It was a glimpse of the way high school basketball could be. With any luck, it was a look at the way it soon will be as well.

The two days after Christmas, the Maine Gold Rush Invitational Tournament took place at the Augusta Civic Center, with 19 of the 20 games — nine boys games, 10 girls games — featuring a distinct addition. For those games, there was a 30-second shot clock on the floor a few paces from the basket, a constant reminder that, at all moments of the game, time was now a factor.

It was a novelty — and it shouldn’t be. Shot clocks aren’t used in Maine high school basketball, and it’s time for that to change. Shot clocks improve the game, from start to finish, in ways both obvious and subtle. An eight-point lead with two minutes left, under the current rules, means stalling to protect the lead and a cue to fans to beat the traffic. With a shot clock, however, the game is far from over, and those fans are instead on the edges of their seats.

The clock’s effect isn’t limited to the endgame, however. Defenses that confound offenses get rewarded without the option for the ball to be kicked back out and reset. Teams with ball-handlers that think and act quickly have a greater advantage over those that don’t. Shot clocks breed urgency, efficiency, an ability to handle pressure, and a faster game.

And as coaches pointed out, that’s far from a bad thing.

“It’s kind of exciting,” Maranacook boys coach Rob Schmidt said. “I’d like to see it. I think Maine needs some excitement in basketball.”

Bringing the shot clock to the ACC was the idea of Bruce Hunt, a former coach in Nova Scotia, which uses shot clocks.

“The state has talked a long time about whether a shot clock should be put in place,” he said. “There are a lot of states that do it, so this gives an opportunity for coaches, fans and players to see how it really operates in a tournament situation.”

It was Hunt’s idea, but he quickly had backers.

“We introduced it to the coaches that attend our summer basketball camp, we said ‘This is what we’d like to do. What do you think?’ ” he said. “And everybody was fully on board and thought this would be a great idea to showcase it.”

Don’t believe him? Check out these reviews.

“I see it as a good thing. I like it,” Winthrop boys coach Todd MacArthur said. “It forces teams to actually play basketball and you have to make plays to win, rather than you can sit back and be tentative.”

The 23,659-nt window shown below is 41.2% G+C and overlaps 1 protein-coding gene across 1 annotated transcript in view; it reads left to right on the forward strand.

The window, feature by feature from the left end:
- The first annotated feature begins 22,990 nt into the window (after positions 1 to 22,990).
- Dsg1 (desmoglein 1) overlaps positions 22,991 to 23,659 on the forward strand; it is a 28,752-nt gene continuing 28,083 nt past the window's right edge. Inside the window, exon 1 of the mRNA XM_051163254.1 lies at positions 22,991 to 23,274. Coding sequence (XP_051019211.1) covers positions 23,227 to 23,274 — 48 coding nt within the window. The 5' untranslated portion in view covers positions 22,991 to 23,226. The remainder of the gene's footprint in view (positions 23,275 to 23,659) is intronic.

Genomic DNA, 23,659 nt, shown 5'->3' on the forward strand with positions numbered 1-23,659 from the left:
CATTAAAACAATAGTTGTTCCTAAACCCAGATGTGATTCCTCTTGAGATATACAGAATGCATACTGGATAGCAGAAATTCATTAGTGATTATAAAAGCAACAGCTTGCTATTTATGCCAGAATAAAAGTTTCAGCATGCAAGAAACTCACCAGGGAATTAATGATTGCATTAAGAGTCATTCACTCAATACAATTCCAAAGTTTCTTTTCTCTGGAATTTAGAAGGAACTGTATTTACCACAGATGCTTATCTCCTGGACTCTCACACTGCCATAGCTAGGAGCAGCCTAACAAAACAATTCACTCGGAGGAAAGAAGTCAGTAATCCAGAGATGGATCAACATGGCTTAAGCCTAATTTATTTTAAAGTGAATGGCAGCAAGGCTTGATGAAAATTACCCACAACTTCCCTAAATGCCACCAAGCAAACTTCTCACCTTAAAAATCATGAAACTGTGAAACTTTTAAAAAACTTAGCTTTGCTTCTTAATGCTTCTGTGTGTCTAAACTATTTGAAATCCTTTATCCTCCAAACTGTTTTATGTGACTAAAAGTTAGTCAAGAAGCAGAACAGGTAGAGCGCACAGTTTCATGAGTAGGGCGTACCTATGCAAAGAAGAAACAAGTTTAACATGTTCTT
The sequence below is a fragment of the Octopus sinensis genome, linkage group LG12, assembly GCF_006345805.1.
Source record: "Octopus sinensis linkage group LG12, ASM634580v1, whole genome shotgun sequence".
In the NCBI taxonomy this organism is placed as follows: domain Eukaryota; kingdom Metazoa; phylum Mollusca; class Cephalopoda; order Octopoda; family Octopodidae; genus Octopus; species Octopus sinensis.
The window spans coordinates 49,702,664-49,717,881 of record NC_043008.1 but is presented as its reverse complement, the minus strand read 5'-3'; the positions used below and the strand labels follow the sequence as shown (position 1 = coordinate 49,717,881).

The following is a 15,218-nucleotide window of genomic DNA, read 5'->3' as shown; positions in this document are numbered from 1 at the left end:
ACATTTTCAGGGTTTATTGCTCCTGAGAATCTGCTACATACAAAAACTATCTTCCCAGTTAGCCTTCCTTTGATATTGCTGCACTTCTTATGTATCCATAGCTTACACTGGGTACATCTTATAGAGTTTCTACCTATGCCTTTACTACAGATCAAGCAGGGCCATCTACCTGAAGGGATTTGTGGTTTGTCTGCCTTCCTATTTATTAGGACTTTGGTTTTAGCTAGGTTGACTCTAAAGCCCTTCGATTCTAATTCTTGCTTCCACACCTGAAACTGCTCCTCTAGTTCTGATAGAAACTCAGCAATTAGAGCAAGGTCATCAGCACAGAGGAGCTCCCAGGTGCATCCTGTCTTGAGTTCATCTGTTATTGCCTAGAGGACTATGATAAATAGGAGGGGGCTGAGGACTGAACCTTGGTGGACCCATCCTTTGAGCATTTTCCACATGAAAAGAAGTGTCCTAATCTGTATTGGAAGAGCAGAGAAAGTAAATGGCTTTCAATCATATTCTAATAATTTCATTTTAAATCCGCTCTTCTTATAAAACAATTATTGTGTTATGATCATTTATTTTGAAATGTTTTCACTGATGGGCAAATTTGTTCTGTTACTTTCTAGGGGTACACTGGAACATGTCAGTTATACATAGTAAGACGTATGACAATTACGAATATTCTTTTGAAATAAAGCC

“From a defensive standpoint, there’s some incentive to work really hard and to hold the other team to either a poor shot or no shot, ultimately,” Schmidt said. “There may be a little more adrenaline flowing if you’re looking at that clock.”

One of the strongest endorsements, however, came from Monmouth boys coach Wade Morrill. A shot clock would have some obstacles to clear, particularly financial ones, and as both a coach and the athletic director at Monmouth, Morrill is privy to both sides of the dilemma.

When it comes to the shot clock, however, Morrill couldn’t speak up fast enough.

“I’m all for it. I would love a shot clock in Maine high school basketball. It would just improve the overall level of play,” he said. “If it was up to me, there’d be one in every high school gym across the country tomorrow, because I think it adds that much to the game.”

A naysayer might think the clock would turn the game into an ugly, chaotic mess of off-balance heaves and air balls from 10 feet behind the 3-point line. But as the Gold Rush tournament demonstrated, the fit would be a seamless one. Teams look to push the ball and get good looks quickly anyway. In the Medomak Valley-Winthrop boys game, for instance, there were only three instances in the fourth quarter in which the 30-second clock got down to 10 seconds. When Hall-Dale played Monmouth, there were only five such instances in the second half until both teams subbed in reserves with Monmouth up 16 points with 2:41 to play.

Still, the shot clock managed to make its presence known. With Winthrop leading Medomak 47-46, the Ramblers had the ball with 22 seconds left … but only three ticks left on the shot clock. Beau Brooks had the ball in his hands, with the crowd counting down the seconds.

“I was like ‘I’ve got to take the shot, we don’t have time to reverse it,’ ” Brooks said. ” ‘I’ve just got to hit it.’ ”

Brooks’ shot from the right elbow caught nothing but net, putting Winthrop up 49-46. It was a clutch moment, and it sure beat the alternative.

“Normally if we’re up in the late game, we’ll run kind of a clock-staller, kind of get the ball moving, just to take off 40 (seconds) to a minute,” Brooks said. “With the shot clock, we weren’t allowed to do that.”

And that’s a good thing. What’s also a good thing is teams being forced to react to good defense. When Cony played Mt. Blue on Dec. 20, the Cougars on one series repeatedly denied the Rams entry, forcing them to kick the ball back out to point guard Simon McCormick and for McCormick to recalibrate the Cony offense.

It was the right, smart move by the Rams. But for the Cougars, they had nothing to show for their defensive intensity but time off the clock — which, had they been losing, would be a penalty of sorts.

A shot clock fixes that. It creates pressure, then forces players to adapt — and, in the process, improve.

“I think there’s a reason why the best players in the world have a shot clock,” Morrill said. “The kids that put the time in and understood basketball would gain even more of an advantage, and I feel those kids that put the time in should have the advantage.”

Well said. Now, if we can just do something about that dunking rule…

Drew Bonifant — 621-5638

[email protected]

Twitter: @dbonifantMTM


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